Forty minutes later, Ayesha crouched on the toilet in the staff bathroom, bookended by feelings of self-pity and guilt. Instead of teaching, she was hiding from her class. Even worse, she was writing a poem in her purple spiral notebook.
I can't do this.
This thing that I should do.
I can do this.
This thing I don't want to do.
I want to be away, weaving words of truth.
Not here, trapped between desk and freedom and family.
She should be teaching, not writing. She had vowed to leave this part of her behind when she'd left for work that morning. Instead, she hadn't been able to resist placing the purple spiral notebook in her bag, like a child's security blanket. She gripped her pen tightly and tried not to stare at her cell phone.
"Come on, Clara," she said out loud. Then she held her breath, hoping no one had heard. But of course they hadn't. This was the staff bathroom, and it was the middle of the school day. The other teachers were teaching, not hiding and writing poetry.
She squinted at the page, rereading her words. Correction: writing bad poetry.
Her phone beeped: a text message from her best friend, Clara.
What do you mean you can't do this? You just got there.
Ayesha texted back.
My class hates me. They were throwing things at each other, and they didn't listen to a word I said. Can you call the school and tell them there's an emergency at home?
Her phone rang.
"You picked the wrong profession." Clara's voice was low.
"I'll come back to teach tomorrow, when I'm ready," Ayesha said.
"Babe, you are never going to be ready to teach. You know what you're ready for? Writing poems. Exploring the world. Falling in love. Remember?" Ayesha pictured Clara in front of her—blue eyes wide with concern, fingers fiddling with strawberry blond hair. "I bet you're writing a poem about this right now. Aren't you?" Her friend's voice was accusing and impatient. They had had variations of this same conversation so many times, Ayesha couldn't blame Clara for being sick of it. She was sick of it herself.
Her eyes flicked to the notebook, and she shut it firmly. No more. "Poetry is for paupers. I'm not Hafsa. I don't have a rich father to pay my bills, and I promised Sulaiman Mamu I would pay him back for tuition."
She remained silent about the other two items—exploring the world, falling in love—the first as impossible as the second. She had no money, and falling in love would be difficult when she had never even held someone's hand before. "Hafsa is getting married this summer," Ayesha said instead. "She came over this morning to tell me, but I already knew. Nani and Samira Aunty have been talking about her rishtas for weeks."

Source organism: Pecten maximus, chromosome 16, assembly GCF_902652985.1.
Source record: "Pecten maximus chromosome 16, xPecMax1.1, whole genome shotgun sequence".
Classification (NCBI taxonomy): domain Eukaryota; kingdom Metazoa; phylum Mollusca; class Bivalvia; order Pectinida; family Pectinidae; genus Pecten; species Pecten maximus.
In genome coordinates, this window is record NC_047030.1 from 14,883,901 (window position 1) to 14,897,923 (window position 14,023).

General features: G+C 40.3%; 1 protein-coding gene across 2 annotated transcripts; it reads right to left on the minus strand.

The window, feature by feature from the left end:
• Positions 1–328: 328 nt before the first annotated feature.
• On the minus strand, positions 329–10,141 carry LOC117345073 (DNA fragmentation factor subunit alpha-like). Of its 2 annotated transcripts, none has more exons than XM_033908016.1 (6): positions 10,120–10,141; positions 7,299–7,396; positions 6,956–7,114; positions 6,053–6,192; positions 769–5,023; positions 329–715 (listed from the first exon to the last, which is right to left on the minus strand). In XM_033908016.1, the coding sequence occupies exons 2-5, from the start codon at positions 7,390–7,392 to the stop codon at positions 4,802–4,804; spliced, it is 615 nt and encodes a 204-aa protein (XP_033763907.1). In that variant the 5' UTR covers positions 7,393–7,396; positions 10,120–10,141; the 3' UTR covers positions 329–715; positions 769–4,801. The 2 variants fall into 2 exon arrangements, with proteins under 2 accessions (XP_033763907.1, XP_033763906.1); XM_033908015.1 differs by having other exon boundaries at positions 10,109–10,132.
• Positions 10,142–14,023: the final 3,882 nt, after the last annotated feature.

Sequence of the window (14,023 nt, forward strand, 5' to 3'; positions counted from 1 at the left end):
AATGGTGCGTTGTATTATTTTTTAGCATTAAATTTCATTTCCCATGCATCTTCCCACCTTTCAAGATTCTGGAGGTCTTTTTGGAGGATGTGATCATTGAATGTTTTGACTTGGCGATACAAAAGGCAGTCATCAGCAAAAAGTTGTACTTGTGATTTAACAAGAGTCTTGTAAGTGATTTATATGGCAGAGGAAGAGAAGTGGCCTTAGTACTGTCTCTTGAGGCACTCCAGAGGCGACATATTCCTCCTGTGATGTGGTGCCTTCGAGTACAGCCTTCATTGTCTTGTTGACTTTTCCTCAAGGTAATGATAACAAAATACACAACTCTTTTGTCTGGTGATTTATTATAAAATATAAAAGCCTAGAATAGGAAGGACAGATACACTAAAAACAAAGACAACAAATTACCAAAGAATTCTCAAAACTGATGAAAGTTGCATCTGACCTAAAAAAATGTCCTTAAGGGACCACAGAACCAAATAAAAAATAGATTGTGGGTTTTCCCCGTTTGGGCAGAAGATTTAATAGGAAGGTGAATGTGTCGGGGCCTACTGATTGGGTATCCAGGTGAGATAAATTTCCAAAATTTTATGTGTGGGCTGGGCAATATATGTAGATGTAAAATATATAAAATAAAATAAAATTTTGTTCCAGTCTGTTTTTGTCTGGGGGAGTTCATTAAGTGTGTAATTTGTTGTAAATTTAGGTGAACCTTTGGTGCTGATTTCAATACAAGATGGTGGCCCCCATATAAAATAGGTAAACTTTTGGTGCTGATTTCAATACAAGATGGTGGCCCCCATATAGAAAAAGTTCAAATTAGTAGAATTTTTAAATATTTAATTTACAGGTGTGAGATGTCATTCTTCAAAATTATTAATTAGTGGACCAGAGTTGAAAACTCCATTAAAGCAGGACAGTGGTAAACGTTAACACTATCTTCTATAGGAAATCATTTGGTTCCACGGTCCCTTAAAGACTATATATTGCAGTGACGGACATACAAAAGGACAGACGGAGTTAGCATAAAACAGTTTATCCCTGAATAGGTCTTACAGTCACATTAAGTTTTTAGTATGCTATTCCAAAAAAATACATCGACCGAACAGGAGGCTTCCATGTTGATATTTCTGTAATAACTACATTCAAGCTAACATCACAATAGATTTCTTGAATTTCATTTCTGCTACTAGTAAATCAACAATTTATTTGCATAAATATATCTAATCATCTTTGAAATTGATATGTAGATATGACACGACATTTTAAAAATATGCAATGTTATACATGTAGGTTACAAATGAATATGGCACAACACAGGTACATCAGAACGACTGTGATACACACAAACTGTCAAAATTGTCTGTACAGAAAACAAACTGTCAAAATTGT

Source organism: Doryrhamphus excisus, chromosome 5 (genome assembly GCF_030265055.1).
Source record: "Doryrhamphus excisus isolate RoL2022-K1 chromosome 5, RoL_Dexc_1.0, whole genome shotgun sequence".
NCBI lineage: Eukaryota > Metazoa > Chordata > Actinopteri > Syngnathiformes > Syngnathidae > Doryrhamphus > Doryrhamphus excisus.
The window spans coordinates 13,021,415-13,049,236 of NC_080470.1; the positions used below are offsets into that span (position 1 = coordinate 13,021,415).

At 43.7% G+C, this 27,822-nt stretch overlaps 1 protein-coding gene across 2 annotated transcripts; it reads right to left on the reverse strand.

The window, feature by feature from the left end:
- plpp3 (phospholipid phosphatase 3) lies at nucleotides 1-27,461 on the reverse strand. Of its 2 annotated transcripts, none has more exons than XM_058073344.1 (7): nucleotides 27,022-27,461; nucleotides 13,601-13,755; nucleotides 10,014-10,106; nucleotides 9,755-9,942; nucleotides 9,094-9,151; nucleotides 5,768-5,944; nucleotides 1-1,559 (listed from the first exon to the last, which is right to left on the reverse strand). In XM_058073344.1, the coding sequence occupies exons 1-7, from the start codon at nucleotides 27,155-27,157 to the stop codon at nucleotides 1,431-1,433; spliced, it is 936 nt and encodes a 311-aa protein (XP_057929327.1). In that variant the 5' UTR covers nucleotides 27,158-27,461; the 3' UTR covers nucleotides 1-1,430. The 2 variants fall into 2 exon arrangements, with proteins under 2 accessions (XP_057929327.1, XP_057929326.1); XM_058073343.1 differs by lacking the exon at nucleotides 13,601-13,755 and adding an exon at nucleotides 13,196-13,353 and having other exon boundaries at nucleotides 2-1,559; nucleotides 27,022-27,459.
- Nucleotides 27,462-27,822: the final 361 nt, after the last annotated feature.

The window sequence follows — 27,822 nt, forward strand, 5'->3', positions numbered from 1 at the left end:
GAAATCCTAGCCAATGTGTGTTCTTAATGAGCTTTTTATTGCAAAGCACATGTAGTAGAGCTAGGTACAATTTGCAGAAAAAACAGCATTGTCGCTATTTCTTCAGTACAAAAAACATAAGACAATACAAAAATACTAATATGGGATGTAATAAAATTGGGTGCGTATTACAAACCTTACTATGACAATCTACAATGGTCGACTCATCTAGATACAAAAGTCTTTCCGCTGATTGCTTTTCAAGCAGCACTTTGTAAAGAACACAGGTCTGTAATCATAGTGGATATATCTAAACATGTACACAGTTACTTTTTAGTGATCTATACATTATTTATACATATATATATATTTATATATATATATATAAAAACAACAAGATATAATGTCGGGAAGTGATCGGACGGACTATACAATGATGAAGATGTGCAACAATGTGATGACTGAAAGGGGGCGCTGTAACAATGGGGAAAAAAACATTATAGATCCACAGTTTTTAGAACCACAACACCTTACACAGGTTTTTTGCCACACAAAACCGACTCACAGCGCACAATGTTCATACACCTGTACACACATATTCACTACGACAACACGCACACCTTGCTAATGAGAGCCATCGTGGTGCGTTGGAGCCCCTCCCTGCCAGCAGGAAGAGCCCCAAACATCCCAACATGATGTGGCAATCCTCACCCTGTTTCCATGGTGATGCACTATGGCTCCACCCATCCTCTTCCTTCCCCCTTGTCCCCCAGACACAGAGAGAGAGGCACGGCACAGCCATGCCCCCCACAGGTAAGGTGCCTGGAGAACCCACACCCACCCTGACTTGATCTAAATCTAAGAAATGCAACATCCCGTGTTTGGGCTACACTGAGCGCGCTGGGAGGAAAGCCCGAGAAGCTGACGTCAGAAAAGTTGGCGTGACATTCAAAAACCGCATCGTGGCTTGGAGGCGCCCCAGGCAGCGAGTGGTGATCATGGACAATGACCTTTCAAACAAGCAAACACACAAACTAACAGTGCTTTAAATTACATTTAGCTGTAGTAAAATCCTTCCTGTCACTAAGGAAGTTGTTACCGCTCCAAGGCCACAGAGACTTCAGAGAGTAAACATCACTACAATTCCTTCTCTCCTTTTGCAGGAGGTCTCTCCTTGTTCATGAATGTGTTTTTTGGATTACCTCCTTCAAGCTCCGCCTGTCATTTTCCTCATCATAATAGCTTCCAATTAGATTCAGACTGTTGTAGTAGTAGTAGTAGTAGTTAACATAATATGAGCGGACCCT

Clara, an only child, loved hearing about Ayesha's large extended family. She was particularly intrigued by the traditional rishta proposal process, which Ayesha had explained in hilarious detail.
Prospective partners were introduced to each other after being carefully vetted by parents and family. Ayesha had received a few rishta proposals herself, years ago, though they had never led to a wedding. She hadn't really connected with any of the potential suitors, and they must have felt likewise because she'd never heard from them after the initial meetings.
"Hafsa can't get married! She's a baby!" Clara exclaimed.
Ayesha started laughing. "She's got the entire wedding planned already. All she needs is the groom."
"Your cousin is crazy. You're the one who should be getting married. Or me. Rob still flinches whenever I mention weddings, after ten years together."
Ayesha was starting to regret this topic of conversation. "If Hafsa wants to get married, I'm happy for her," she said. She imagined twenty-year-old Hafsa reclining on an ornate chaise as she surveyed a parade of handsome, wealthy men. She pictured her cousin languidly pointing to one man at random, and just like that, the marriage would be arranged.
So easy, so simple, to find the one person who would cherish and protect your heart forever. Everything came easy for Hafsa.